1920 Dayton-Wright RB-1 Airplane
The Dayton-Wright RB-1 is a dramatic presence in Heroes of the Sky. / THF39666
“Racing breeds innovation.” It’s a time-tested saying that we often associate with auto racing, where things like rear-view mirrors and disc brakes proved themselves on the track before making their way into production cars. But that line holds just as true for early airplane racing. The proof is in competition craft like the 1920 Dayton-Wright RB-1.
Above all else, the RB-1 was built for speed. Designers Howard M. Rinehart (the “R” in “RB-1”) and Milton C. Baumann (the “B”) designed the airplane specifically to compete in the 1920 Gordon Bennett Air Race in France. First staged in 1909, the Bennett race was the premier venue for showcasing the latest in aircraft design and aviation technology. The competitions were held annually through 1913, but World War I forced a pause. The 1920 Bennett race, held in Orléans and Étampes, France, marked the first (and, as it turned out, last) running after the wartime hiatus.
Rods and linkages moved flaps that changed the shape of the RB-1’s wing. / THF1463
Rinehart and Baumann gave the RB-1 several features—taken for granted today—that were absolutely cutting edge for the time. To start, it was a monoplane (single wing) design in an age when double wing biplanes dominated. The RB-1’s wing was cantilevered, meaning that it was entirely self-supporting via an internal framework. The wing didn’t require struts or cables to hold it in place. Both the wing and fuselage (the body of the plane) were made from laminated balsa wood covered with plywood and varnished linen. The designers equipped the RB-1’s wing with flaps on the front leading and rear trailing edges. Moving the flaps changed the wing’s camber—the shape of its curve. The flaps hung down during takeoffs and landings to produce maximum lift at low speeds, and they turned up flush with the wing during flight to reduce drag at high speeds.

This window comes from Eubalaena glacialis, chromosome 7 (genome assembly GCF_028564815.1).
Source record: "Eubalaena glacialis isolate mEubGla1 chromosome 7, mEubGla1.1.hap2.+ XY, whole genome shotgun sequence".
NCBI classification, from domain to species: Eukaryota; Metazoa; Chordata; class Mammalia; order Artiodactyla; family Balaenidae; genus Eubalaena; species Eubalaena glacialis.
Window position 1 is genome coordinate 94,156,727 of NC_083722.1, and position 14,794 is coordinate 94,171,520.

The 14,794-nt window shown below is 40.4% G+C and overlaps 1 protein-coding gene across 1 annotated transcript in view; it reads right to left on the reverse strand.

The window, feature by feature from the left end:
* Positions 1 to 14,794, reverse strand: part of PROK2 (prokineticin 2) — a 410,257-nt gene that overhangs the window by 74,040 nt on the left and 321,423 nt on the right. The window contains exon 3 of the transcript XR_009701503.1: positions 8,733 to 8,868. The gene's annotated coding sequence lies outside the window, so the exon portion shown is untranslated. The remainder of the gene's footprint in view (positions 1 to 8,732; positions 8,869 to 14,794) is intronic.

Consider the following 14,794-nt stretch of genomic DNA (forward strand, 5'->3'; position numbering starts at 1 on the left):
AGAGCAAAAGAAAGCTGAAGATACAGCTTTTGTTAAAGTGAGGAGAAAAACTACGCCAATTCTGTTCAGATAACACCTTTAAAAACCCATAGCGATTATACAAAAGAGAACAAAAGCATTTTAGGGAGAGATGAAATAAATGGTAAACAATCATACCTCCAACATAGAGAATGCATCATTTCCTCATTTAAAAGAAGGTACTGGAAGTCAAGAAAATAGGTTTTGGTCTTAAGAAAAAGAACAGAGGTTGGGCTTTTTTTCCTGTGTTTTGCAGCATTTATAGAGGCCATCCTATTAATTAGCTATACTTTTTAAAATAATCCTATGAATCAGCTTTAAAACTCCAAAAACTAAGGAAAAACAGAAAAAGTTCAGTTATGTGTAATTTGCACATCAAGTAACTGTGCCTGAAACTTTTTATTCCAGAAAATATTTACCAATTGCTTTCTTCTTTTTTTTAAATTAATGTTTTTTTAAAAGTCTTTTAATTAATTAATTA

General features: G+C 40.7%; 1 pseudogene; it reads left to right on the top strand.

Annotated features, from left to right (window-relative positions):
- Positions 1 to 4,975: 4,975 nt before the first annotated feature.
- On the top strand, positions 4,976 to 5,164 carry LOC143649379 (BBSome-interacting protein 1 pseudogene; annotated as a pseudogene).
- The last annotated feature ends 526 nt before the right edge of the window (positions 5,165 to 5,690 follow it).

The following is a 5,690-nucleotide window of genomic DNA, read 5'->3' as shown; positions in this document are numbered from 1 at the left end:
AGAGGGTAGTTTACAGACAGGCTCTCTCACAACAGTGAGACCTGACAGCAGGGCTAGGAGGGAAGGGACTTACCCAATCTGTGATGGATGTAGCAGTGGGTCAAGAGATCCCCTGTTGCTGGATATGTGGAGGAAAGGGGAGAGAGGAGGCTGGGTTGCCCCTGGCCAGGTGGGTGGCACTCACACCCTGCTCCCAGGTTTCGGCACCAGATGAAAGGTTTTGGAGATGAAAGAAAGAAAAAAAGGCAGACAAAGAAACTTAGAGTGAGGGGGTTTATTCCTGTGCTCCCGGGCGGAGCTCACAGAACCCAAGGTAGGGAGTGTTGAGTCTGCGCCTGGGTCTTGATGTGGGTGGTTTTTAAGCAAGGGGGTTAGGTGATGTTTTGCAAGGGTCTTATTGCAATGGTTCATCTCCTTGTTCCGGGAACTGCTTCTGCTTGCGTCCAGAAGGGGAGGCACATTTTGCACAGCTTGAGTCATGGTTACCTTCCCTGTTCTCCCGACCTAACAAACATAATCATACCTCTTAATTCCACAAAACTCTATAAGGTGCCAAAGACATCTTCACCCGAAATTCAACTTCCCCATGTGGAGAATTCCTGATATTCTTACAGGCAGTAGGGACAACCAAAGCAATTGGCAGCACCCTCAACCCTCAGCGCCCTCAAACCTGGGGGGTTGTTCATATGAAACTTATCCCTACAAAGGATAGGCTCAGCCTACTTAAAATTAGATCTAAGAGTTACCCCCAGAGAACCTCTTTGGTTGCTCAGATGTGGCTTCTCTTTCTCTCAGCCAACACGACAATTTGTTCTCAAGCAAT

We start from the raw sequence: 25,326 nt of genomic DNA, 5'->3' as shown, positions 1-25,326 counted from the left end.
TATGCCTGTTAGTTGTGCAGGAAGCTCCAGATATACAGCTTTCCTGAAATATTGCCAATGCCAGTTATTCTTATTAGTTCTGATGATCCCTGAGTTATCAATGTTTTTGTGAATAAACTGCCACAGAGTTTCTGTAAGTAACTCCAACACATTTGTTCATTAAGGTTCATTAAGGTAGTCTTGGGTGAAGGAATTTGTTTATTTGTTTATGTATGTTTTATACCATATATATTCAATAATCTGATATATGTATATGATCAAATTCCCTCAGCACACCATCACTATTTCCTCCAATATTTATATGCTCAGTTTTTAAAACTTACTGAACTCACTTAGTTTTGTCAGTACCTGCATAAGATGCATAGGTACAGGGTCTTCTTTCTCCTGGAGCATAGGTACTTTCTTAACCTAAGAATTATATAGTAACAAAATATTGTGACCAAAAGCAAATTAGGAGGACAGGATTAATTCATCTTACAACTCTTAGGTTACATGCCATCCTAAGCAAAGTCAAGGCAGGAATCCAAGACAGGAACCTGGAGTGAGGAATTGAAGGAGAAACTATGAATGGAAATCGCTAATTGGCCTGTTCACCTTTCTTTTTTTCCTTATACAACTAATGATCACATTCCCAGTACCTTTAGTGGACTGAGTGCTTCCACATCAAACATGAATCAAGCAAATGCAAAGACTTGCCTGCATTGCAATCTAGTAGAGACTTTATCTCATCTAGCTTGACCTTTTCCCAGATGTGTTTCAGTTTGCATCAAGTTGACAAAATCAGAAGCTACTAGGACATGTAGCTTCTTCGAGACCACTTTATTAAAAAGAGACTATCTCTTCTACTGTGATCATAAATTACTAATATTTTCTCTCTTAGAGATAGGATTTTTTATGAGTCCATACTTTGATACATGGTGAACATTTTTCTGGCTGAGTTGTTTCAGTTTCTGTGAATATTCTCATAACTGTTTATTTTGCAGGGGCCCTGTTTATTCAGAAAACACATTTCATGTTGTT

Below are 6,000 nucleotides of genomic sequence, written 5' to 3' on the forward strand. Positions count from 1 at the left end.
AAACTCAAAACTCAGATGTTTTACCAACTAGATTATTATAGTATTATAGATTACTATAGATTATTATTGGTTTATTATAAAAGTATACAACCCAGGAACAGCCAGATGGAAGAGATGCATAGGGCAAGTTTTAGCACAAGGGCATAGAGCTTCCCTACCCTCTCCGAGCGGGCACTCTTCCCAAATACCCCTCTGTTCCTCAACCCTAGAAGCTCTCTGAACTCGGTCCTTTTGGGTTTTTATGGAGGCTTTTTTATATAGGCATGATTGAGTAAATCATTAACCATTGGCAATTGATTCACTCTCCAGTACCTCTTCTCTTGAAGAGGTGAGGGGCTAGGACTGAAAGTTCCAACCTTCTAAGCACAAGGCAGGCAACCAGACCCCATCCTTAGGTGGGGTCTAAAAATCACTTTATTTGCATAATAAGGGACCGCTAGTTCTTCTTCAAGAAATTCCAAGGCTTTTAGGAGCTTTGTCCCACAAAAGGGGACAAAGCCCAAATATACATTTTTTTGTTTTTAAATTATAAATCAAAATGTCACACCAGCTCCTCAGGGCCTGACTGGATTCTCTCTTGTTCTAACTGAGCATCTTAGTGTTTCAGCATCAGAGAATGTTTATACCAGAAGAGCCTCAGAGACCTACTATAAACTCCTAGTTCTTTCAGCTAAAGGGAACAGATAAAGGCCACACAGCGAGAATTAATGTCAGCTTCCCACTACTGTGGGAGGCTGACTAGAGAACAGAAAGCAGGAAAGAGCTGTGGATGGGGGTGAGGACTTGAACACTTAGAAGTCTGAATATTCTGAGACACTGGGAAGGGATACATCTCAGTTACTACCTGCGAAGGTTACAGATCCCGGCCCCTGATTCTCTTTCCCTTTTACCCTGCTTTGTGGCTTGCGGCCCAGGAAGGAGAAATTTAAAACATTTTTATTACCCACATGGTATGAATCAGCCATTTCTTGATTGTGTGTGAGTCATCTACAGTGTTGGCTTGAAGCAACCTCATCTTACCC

Notice how the RB-1’s wing flaps and wheels move together. / THF169298, THF169299, THF169300
Rinehart and Baumann realized that the wheels and struts used in an airplane’s landing gear produced significant wind resistance. They solved that problem with a pair of retractable wheels that could be pulled up into the fuselage when the plane was in flight. The RB-1 is believed to have been the first land-based airplane to use retractable landing gear. (Some earlier floatplanes—airplanes equipped with pontoons for water-based operation—had auxiliary retractable wheels.) The RB-1’s wing flaps and wheels were interlocked. When the pilot turned a hand crank on the control panel, the flaps and wheels moved simultaneously—wheels and flaps up after takeoff, or wheels and flaps down for landing.
The pilot’s view—or lack thereof—from the RB-1’s cockpit. / THF15954
Rinehart and Baumann also gave the RB-1 an enclosed cockpit. This further reduced drag, but at a significant cost. The design left the pilot with absolutely no forward vision, and with only limited lateral vision through a set of portholes on either side of the fuselage. The pilot had to fly in a zigzag pattern to see what was ahead.
The RB-1’s specifications were as impressive for 1920 as its appearance. The plane was equipped with an inline six-cylinder, water-cooled engine capable of 250 horsepower. Top speed recorded in competition was 165 miles per hour, but observers at the time thought the RB-1 was capable of 190 or even 200 miles per hour. The airplane measured 22 feet, 6 inches long, with a wingspan of 23 feet, 3 inches. The plane measured 6 feet, 2 inches high at its tallest point. Range was estimated at 275 miles—though that would’ve been cut considerably when flying at top speed.